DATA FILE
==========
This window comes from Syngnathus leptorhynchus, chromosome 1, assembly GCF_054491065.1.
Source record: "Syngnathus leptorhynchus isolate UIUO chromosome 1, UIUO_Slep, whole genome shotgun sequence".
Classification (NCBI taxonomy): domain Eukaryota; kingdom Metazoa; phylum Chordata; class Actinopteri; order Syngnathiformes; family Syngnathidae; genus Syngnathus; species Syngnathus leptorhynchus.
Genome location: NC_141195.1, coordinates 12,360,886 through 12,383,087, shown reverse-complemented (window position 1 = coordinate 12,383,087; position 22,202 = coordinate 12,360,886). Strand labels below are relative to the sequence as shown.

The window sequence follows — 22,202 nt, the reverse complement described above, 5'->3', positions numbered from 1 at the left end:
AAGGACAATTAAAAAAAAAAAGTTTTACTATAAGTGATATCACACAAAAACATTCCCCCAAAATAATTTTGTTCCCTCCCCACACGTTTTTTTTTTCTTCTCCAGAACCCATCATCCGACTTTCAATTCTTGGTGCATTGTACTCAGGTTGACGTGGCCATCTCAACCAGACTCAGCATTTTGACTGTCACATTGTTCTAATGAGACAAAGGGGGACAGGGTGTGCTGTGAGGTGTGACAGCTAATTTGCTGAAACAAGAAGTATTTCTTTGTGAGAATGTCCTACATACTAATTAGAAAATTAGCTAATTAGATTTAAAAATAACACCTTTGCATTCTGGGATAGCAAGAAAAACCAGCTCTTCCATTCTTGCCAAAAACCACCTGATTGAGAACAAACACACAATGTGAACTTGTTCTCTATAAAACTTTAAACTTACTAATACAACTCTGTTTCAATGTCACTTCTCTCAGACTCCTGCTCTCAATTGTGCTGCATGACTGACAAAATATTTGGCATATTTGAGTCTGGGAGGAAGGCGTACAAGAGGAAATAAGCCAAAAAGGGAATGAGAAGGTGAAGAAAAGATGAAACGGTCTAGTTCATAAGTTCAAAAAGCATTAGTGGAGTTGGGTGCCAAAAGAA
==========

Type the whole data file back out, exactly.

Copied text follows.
This window comes from Syngnathus leptorhynchus, chromosome 1, assembly GCF_054491065.1.
Source record: "Syngnathus leptorhynchus isolate UIUO chromosome 1, UIUO_Slep, whole genome shotgun sequence".
Classification (NCBI taxonomy): domain Eukaryota; kingdom Metazoa; phylum Chordata; class Actinopteri; order Syngnathiformes; family Syngnathidae; genus Syngnathus; species Syngnathus leptorhynchus.
Genome location: NC_141195.1, coordinates 12,360,886 through 12,383,087, shown reverse-complemented (window position 1 = coordinate 12,383,087; position 22,202 = coordinate 12,360,886). Strand labels below are relative to the sequence as shown.

The window sequence follows — 22,202 nt, the reverse complement described above, 5'->3', positions numbered from 1 at the left end:
AAGGACAATTAAAAAAAAAAAGTTTTACTATAAGTGATATCACACAAAAACATTCCCCCAAAATAATTTTGTTCCCTCCCCACACGTTTTTTTTTTCTTCTCCAGAACCCATCATCCGACTTTCAATTCTTGGTGCATTGTACTCAGGTTGACGTGGCCATCTCAACCAGACTCAGCATTTTGACTGTCACATTGTTCTAATGAGACAAAGGGGGACAGGGTGTGCTGTGAGGTGTGACAGCTAATTTGCTGAAACAAGAAGTATTTCTTTGTGAGAATGTCCTACATACTAATTAGAAAATTAGCTAATTAGATTTAAAAATAACACCTTTGCATTCTGGGATAGCAAGAAAAACCAGCTCTTCCATTCTTGCCAAAAACCACCTGATTGAGAACAAACACACAATGTGAACTTGTTCTCTATAAAACTTTAAACTTACTAATACAACTCTGTTTCAATGTCACTTCTCTCAGACTCCTGCTCTCAATTGTGCTGCATGACTGACAAAATATTTGGCATATTTGAGTCTGGGAGGAAGGCGTACAAGAGGAAATAAGCCAAAAAGGGAATGAGAAGGTGAAGAAAAGATGAAACGGTCTAGTTCATAAGTTCAAAAAGCATTAGTGGAGTTGGGTGCCAAAAGAA